Make up takes a little longer right now because I have lost my eyebrows. To help me make some eyebrows, I have one of those crazy plastic stencil eyebrow pieces that I apply to my head, brush eyebrow powder over it and VOILA!...an eyebrow!.  Sometimes I have to do it a few times before I get the eyebrows to look like they match in height and width so I don't look like "The Riddler" or a circus clown.  Make up is a good thing, however, when you have no hair as it enables you to make yourself feel more feminine at a time when you are feeling anything but!

When it is time to get dressed, I need to pick something that is comfy, warm, and with a v-neck or an opening so the chemo nurses can get to the port.  Since most of us tend to sleep (because of meds) through chemo, wearing something that feels comfortable is key.  That means something loose and soft like sweats.  It also needs to be warm because the chemo room can be on the cold side for the sake of killing floating germs and because it has some great big windows that the cold air slips right through.  But I love the windows (as do most of the people there) since they bring the outside in and there is always something to watch if you are tired of reading or talking.

When it's time to go, I feel my body already saying "NO....I don't want to do this again!", but I just keep putting one foot in front of the other and make myself get in the car and begin the ride to the "chemo castle".  Once there, it is sign-in time, wait for your name to be called, get weighed (I always feel like it's weight watchers all over again), and then find a chair.  Finding a chair is the most important part of the day.  You need to make sure it is a comfy one since you will be in it for 4, 5 or more hours.  You also need to make sure the "recline apparatus" is working (they are in the process of getting new chairs).  Finally, we look for a chair that has a "guest chair" beside it opposite the windows.  When we find a place that satisfies us, we settle in.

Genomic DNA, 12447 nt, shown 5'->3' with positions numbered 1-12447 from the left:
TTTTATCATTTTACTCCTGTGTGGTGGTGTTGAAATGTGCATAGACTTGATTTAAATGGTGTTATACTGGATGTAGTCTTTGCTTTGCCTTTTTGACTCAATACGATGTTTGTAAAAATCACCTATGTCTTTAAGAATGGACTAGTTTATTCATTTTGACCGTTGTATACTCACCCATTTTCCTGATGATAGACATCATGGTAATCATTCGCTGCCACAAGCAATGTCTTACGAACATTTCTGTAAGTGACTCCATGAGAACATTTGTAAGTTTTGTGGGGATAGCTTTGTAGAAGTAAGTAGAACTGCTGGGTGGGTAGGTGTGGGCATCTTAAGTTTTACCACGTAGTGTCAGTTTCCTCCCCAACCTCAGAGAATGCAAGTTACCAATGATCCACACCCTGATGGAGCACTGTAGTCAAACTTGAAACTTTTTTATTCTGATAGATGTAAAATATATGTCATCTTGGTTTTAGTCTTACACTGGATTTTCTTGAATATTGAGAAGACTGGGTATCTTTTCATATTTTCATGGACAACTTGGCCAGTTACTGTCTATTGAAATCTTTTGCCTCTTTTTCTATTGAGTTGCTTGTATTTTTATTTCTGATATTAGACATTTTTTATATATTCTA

Today I am anxious about my port.  Now that it has proven to be temperamental, I worry about it working.  As all of the preparations were done to access the port, I just kept praying it would work.  Finally, the moment came and the fluid went in, and blood was returned....wait, no it wasn't...yes, there it is...no, it disappeared again.  The nurse told me to turn my head to the side and cough and VOILA again...It worked!  So now I wait for the report on the counts, I hear the clicking heels of my oncologist and find out the counts are fine!  Thankfully, I can get today's chemo and then there is only ONE more!

I am also cranky because I am feeling more tired that I did a few weeks ago.  By afternoon some days, I just need to go home and rest.  By night time, I just want to be home in PJ's as it is an effort to go out.  The "pins and needles" in my fingertips and toes is always present now and I have also developed the sorest legs that ache when I go upstairs or do a lot of walking or stay in one place too long (either sitting or standing).  So if I am not smiling as much as usual...."it's not you, it's me!"

I still place a smile on my face when I go out in the morning and for the most part, the days are good.  It's just that all I have mentioned is playing in the background while I that smile is showing.  Cancer is never far from my mind and it is a part of every day.

Now that there is only one more chemo left, I can make the appointment with the surgeon and then begin the plans for that part of this journey.  It has been a long time coming and we are headed into the curve before the home stretch.  However, if I seem anxious...."it's not you, it's me!"   Because I am....anxious about it.

I received this verse from a friend:  "God gives me power when I am worn out; and strength when I am weak. (Isaiah 40:29)  And this lets me know..."it's not me, it's GOD!"  And He will see me through and calm my anxious spirit, and help me to smile and give me strength and bring me peace.  And for that I thank God...literally!